Caribbean ethanol producers group

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advanced, low carbon biofuel”

The current ethanol reform bills, the Grassley bill and the Coburn-Feinstein bill, would destroy our ethanol industry, an industry that has been heralded as THE success story of the Caribbean Basin Initiative (CBI)

By eliminating or greatly reducing the tariff, we cannot compete with Brazil. They will ship directly to the US instead of processing in our plants. The tariff encourages Brazil to use our plants.

The tariff preferences for ethanol were provided in the Caribbean Basin Initiative (Caribbean Basin Economic Recovery Act) and the Central America Free Trade Agreement (CAFTA). As amended in the Steel Trade Liberalization Act, we have a quota of 7% of the US ethanol market. Based on these trade commitments, more than $250 million has been invested to create our ethanol industry, $500 million in foreign exchange annually and thousands of jobs.

In Jamaica, it accounts for 80% of total CBERA exports to the US. In Costa Rica it is the second largest export stimulated by CAFTA. In Trinidad & Tobago , ethanol production has doubled and a third facility is planned. In El Salvador, the two facilities are joint ventures with American companies, Cargill and Vitol.

The CBI and CAFTA tariff preferences on ethanol provided the largest gain to US consumers ($90 million) of all exports from the region; a/c to the USITC.

Having the tariff in place does not increase the price of imported ethanol. The price US consumers would have paid for imported ethanol would have been 24% higher without the CBERA and CAFTA; according to the USITC. The tariff does not keep out cheap ethanol. We have shown that.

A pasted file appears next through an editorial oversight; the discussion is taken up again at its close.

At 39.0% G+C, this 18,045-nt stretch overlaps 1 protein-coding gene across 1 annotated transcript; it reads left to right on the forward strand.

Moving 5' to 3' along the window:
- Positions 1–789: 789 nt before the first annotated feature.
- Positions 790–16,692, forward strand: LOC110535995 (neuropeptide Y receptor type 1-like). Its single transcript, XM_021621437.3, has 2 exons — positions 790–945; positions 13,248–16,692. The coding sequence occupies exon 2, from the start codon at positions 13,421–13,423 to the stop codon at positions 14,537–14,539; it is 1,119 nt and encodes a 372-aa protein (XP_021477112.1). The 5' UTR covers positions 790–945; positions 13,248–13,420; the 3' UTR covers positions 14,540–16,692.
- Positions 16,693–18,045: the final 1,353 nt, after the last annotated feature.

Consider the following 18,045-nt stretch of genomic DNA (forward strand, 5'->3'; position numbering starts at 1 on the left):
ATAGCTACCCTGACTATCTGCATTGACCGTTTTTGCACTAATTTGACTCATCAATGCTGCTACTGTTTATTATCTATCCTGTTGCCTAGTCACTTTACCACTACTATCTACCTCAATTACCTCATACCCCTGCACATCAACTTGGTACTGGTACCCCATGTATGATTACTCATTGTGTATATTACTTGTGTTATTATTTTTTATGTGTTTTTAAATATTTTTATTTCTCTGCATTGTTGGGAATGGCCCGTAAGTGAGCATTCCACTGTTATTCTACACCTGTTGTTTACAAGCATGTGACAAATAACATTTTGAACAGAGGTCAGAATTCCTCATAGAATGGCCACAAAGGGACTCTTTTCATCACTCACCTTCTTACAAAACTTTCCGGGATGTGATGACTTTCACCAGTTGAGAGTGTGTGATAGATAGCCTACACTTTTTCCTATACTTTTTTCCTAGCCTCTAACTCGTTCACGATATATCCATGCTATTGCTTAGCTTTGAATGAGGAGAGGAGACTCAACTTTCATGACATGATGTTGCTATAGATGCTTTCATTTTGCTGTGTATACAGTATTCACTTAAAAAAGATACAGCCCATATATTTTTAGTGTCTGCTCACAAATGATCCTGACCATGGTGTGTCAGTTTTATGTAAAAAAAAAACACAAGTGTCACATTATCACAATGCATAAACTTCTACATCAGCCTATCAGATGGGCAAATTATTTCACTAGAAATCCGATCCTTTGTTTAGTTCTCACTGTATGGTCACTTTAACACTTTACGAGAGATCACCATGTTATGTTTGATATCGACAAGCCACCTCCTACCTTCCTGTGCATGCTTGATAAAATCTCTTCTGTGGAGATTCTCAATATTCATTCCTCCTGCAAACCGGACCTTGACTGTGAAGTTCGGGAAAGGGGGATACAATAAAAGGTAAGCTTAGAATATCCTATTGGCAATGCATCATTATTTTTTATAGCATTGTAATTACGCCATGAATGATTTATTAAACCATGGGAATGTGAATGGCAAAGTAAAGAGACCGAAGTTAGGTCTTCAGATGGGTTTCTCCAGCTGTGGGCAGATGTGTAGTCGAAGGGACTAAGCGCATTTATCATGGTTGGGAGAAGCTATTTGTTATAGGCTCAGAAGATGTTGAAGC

Brazil, India and Australia are not in a position to supply significant quantities of ethanol. We are. India is a net importer. Australia’s limited surplus goes to Asia. Brazil supplies of anhydrous, fuel grade ethanol are going to India, China and Europe and now into the lucrative specialty chemical market. They will have very little for the US market (despite their claims). They are importing large quantities of fuel ethanol (from the US). They will have much larger supplies of hydrous alcohol to send us for processing into fuel ethanol for export to the US.

It is important to recognize that the tariff is a means to cause duty-free ethanol to be imported through the Caribbean Basin instead of Brazil.

Our product is a low carbon fuel. It has 61% less carbon than gasoline. EPA and CARB have classified it as meeting the requirements of advanced biofuel under Section 211 (o) of the Clean Air Act.

A University of Missouri study concluded that “by removing the ethanol tariff, billions of dollars in economic activity would be lost. The decline in economic activity would start at $9.2 billion in the first year and reach $36.7 billion in the third year. Job losses would be 161,383 by the third year.”

CBERA and CAFTA would be irrevocably damaged if the ethanol tariff preferences are changed due to S. 871. It would question the credibility of these trade agreements. According to the American embassy in Barbados, “ CBERA is an important economic, political and even psychological benefit for the region”.


We request that you amend the ethanol provisions in S. 871. Our proposal would still meet your objectives of reducing dependence on foreign oil, reducing the price of ethanol, increasing supplies of low carbon fuel and protecting important trade relationships. We suggest either:

  1. Maintain the tariff until the 7% quota for ethanol exports from the Caribbean Basin has been filled and then remove the tariff; or,

  1. Have a tariff of 45 cents/gallon for advanced biofuels only, as contained in S. 530 of March 10, 2011.


For more information contact George Fitch (540) 272-9256;

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